Separating the Pseudo From Science
Say “pseudoscience,” and immediately a bunch of doctrines leap to mind: astrology, phrenology, eugenics, ufology, and so on. Do they have anything in common? Some posit unknown forces of nature, others don’t. Some are advocated by outsiders to the scientific community, while others have been backed by the elite. And the status of each can fluctuate over time. For millennia, philosophers have attempted to erect a boundary between those domains of knowledge that are legitimate and those that are anything but—from Hippocrates’ essay on “the sacred disease” (epilepsy) to editorials decrying creationism.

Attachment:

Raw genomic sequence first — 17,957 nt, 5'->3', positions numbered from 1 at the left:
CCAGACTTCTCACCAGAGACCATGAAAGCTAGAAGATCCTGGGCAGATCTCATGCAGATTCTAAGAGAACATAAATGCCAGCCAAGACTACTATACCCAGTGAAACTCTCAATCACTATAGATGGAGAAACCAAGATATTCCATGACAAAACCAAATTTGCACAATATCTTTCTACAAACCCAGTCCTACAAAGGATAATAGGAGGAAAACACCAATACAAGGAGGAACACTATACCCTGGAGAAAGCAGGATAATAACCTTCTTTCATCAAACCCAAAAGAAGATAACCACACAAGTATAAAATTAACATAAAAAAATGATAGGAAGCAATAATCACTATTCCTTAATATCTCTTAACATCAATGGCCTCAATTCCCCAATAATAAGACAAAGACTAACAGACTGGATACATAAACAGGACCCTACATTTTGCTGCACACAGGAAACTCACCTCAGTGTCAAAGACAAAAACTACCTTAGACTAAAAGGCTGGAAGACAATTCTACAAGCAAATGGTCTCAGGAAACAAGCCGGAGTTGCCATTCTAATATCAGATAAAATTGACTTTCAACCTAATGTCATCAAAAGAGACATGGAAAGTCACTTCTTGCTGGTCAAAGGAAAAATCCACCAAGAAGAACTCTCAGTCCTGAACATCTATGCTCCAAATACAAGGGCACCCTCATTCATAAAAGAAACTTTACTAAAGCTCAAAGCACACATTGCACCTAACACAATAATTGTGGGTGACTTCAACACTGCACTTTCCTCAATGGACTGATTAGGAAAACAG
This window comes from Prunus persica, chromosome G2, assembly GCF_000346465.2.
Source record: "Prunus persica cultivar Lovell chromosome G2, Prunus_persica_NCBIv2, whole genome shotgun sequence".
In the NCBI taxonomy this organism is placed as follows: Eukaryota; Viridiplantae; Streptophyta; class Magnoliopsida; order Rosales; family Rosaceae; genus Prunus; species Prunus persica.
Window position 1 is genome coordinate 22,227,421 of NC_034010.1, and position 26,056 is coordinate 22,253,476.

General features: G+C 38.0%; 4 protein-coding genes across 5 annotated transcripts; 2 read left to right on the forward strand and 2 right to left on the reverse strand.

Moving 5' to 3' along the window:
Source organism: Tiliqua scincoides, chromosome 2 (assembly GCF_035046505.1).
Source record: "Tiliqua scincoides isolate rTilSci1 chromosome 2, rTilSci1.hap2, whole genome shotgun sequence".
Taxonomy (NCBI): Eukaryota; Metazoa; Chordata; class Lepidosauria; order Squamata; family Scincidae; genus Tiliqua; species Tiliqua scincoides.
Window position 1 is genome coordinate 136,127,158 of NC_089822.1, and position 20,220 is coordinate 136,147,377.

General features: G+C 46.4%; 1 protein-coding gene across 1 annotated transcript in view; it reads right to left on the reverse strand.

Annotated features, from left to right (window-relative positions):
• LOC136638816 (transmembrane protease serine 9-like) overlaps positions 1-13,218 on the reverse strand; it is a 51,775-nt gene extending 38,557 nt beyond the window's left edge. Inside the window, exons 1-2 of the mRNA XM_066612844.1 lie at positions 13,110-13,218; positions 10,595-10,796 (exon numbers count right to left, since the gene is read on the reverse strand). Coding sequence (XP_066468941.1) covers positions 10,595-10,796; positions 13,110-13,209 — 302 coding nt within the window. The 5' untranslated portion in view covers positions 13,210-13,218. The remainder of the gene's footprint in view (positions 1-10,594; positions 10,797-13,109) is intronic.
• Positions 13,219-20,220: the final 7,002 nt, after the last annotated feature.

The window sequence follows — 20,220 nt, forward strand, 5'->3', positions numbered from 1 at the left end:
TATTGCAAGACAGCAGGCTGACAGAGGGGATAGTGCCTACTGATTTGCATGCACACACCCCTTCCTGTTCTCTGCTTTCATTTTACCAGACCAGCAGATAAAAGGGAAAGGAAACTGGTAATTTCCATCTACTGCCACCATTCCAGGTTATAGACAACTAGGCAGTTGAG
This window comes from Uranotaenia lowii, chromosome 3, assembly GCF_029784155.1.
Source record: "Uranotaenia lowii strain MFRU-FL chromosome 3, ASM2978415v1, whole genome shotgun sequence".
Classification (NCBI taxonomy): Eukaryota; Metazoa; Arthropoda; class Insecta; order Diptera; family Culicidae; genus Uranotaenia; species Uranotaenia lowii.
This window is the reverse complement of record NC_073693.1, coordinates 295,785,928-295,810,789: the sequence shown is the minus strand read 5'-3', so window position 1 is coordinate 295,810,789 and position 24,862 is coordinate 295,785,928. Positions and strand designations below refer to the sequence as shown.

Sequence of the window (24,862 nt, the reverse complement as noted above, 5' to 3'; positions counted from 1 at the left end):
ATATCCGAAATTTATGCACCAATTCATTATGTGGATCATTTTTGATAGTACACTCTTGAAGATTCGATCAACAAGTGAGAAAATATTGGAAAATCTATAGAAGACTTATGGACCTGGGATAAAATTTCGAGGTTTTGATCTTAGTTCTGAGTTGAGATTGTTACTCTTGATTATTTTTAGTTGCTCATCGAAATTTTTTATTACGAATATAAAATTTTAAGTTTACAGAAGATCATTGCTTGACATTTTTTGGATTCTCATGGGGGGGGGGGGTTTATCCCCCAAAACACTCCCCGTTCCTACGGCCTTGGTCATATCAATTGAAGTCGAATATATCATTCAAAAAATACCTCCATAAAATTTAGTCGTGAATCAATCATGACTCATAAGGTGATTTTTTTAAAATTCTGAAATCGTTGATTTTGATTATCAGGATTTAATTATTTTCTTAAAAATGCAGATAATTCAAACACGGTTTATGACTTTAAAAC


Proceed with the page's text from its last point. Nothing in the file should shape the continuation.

The renowned philosopher Karl Popper coined the term “demarcation problem” to describe the quest to distinguish science from pseudoscience. He also proposed a solution. As Popper argued in a 1953 lecture, “The criterion of the scientific status of a theory is its falsifiability.” In other words, if a theory articulates which empirical conditions would invalidate it, then the theory is scientific; if it doesn’t, it’s pseudoscience. That seems clear enough. Unfortunately, it doesn’t work. Epistemologists present several challenges to Popper’s argument.